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Arts Reviews

Posted 1 Aug 2013 @ 12:56pm

★★

 

The End of Time, as listed on the MIFF website, is accompanied by an image of a particle detector from CERN’s multi-billion dollar Large Hadron Collider. The description of the film suggests the film would be an exposition on “the nature of time”. I requested tickets on the basis that this would be a fascinating scientific documentary on the Large Hadron Collider and what it...

Posted 1 Aug 2013 @ 12:53pm

★★☆ 

 

Vic + Flo is a very studied and calculated film making meets naturalist and still performance creating a cold and distant experience. 
 
Time takes it’s time to pass in the backwoods of Quebec and so does the story.  61-year-old Vic (Pierrette Robitaille) appears at catatonic uncle’s shack in the woods and takes up residence. After a time her much younger...

Posted 1 Aug 2013 @ 9:45am

★ ★ ★ ★

 

The life-long love story of Noriko and Ushio Shinohara, Japanese artists and long-term residents of New York City is going to give you back your faith in marriage. Despite her husband’s alcoholism, single-minded and sometimes self-absorbed creative ambition and poor table manners, Noriko overflows with an unequivocal commitment to the love of her life.
 
The...

Posted 1 Aug 2013 @ 9:27am

★★

 

Bob Byington’s quirky, offbeat indie Somebody Up There Likes Me is the tale of Max Youngman (Keith Poulson) who, unlike the rest of us, doesn’t seem to age, and alongside his best mate Sal (Nick Offerman), experience the highs and lows associated with life, love and loss.
 
With Max and Sal as well as Max’s wife Lyla (Jess Weixler), Byington has created some...

Posted 31 Jul 2013 @ 9:19am

★★★

 

Michael H. Profession: Director, provides a window into Austrian director Michael Haneke’s motivation and working methodology as an artist. Director Yves Montmayeur’s interviews with Haneke, and testimonials from several key actors, cut with “making-of” footage from the last 20 years, allow for a portrait that is multi-faceted and insightful, holding a mirror to Haneke, and...

Posted 31 Jul 2013 @ 9:16am

★★★★

 

Nothing beats a rock'n'roll film - from A Hard Day’s Night to Wayne’s World, films about the music that has shaped us can’t help but get the heart rate up and the sweat pumping. Good Vibrations’ plot is by-the-numbers, but the location itself sets up a rich proposition, where buying records meant...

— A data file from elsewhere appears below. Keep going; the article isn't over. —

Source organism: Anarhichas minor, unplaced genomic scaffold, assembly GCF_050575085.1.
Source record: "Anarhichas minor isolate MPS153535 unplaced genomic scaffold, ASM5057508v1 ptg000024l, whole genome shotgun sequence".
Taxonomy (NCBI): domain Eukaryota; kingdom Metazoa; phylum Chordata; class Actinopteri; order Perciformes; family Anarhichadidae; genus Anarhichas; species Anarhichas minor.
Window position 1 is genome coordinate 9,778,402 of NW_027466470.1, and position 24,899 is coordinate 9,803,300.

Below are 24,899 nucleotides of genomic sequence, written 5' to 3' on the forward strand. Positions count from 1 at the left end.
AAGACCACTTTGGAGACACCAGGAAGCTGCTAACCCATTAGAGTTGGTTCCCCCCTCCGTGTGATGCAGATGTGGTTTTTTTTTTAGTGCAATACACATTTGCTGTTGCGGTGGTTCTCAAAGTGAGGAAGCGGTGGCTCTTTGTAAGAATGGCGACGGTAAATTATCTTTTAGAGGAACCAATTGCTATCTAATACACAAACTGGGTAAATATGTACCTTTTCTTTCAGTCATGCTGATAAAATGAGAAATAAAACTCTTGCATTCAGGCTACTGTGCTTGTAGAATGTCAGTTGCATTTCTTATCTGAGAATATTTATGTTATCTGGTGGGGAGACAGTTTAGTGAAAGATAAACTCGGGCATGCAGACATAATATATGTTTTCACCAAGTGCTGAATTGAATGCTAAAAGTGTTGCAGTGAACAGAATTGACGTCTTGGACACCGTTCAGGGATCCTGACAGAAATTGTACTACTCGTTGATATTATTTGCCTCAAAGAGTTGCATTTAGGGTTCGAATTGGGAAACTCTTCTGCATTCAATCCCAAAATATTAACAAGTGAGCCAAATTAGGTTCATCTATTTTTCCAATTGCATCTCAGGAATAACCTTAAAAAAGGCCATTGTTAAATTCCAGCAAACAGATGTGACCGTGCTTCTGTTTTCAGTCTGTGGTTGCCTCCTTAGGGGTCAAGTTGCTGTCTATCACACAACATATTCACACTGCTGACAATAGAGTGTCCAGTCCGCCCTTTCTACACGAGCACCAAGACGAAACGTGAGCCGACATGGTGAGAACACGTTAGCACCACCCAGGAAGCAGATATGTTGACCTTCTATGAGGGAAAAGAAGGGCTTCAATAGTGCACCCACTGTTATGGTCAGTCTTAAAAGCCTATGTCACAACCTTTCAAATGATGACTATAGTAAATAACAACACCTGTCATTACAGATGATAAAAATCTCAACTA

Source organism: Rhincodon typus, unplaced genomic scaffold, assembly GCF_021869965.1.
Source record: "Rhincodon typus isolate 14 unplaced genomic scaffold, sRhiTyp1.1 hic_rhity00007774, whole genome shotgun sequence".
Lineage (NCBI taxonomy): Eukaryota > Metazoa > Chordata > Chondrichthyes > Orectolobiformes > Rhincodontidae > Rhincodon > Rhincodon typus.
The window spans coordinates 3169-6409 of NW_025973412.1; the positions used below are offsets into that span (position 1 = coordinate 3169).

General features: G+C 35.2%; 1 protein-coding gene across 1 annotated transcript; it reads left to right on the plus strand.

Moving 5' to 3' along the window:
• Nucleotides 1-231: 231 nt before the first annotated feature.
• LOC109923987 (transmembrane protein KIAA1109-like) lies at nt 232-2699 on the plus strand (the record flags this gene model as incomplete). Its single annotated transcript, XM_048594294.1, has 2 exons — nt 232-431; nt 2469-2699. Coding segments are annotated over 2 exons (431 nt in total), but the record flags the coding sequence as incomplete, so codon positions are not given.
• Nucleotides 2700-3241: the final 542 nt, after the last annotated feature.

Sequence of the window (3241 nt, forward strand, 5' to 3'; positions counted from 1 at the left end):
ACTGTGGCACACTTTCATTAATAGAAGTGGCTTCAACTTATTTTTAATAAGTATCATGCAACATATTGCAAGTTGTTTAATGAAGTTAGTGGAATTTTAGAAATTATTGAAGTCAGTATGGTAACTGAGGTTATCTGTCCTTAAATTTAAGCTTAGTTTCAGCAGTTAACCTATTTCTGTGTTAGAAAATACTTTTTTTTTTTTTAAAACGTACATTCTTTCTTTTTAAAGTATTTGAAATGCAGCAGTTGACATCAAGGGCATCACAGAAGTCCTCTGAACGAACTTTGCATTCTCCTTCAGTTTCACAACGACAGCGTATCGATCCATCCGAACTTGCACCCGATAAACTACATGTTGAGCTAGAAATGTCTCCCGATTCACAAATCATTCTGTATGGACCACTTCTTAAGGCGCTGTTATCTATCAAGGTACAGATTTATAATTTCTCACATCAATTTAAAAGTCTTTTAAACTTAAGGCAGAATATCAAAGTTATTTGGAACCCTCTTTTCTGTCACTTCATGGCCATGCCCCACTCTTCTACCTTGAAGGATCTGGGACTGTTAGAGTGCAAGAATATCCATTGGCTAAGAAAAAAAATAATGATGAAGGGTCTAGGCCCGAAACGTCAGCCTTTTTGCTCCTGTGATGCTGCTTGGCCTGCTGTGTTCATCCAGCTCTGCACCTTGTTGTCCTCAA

Posted 30 Jul 2013 @ 3:39pm


In the follow-up to Littlerock, director Mike Ott shows the Spike Jonze road from music videos to indie films is fraught with self-indulgent danger. Reprising his role from Ott’s last feature, small town 20-something Cory stops huffing nitrous bulbs for long enough to begin the quest to find the man who may or may not be his father. Joining him are his overbearing brother Jeff,...

Posted 30 Jul 2013 @ 2:28pm

★★★★☆

 

Director Inigo Westmeier’s documentary Dragon Girls follows the lives of three pupils at the Shaolin Tagu Kung Fu school located next to the famous Shaolin Temple in China’s Henan province. As the country's largest martial arts school with 35,000 pupils, this vast, bleak, industrial aged institution is centred on one thing and one thing only – at this school it is eat,...

Posted 30 Jul 2013 @ 2:27pm

★★★

Capturing the aftermath of the disastrous 2010 earthquake which ripped through the small nation of Haiti, Fatal Assistance documents the massive recovery effort led by a number of international aid agencies. The film charts a period of two years from when the earthquake first struck to the efforts of the international community to try and rebuild the already struggling nation.

...
Posted 30 Jul 2013 @ 11:14am

★★★☆

 

It Felt Like Love, the debut effort from director Eliza Hittman, is the story of Lila, a lonely 14-year-old living in Brooklyn.  Through her debut Hittman wanted to represent "the lonely moments, the surges of false confidence, and small humiliating details that are often buried in our memories," her lead, first-timer Gina Piersanti, delivers on all counts as Lila. ...

Posted 30 Jul 2013 @ 11:13am

★★★★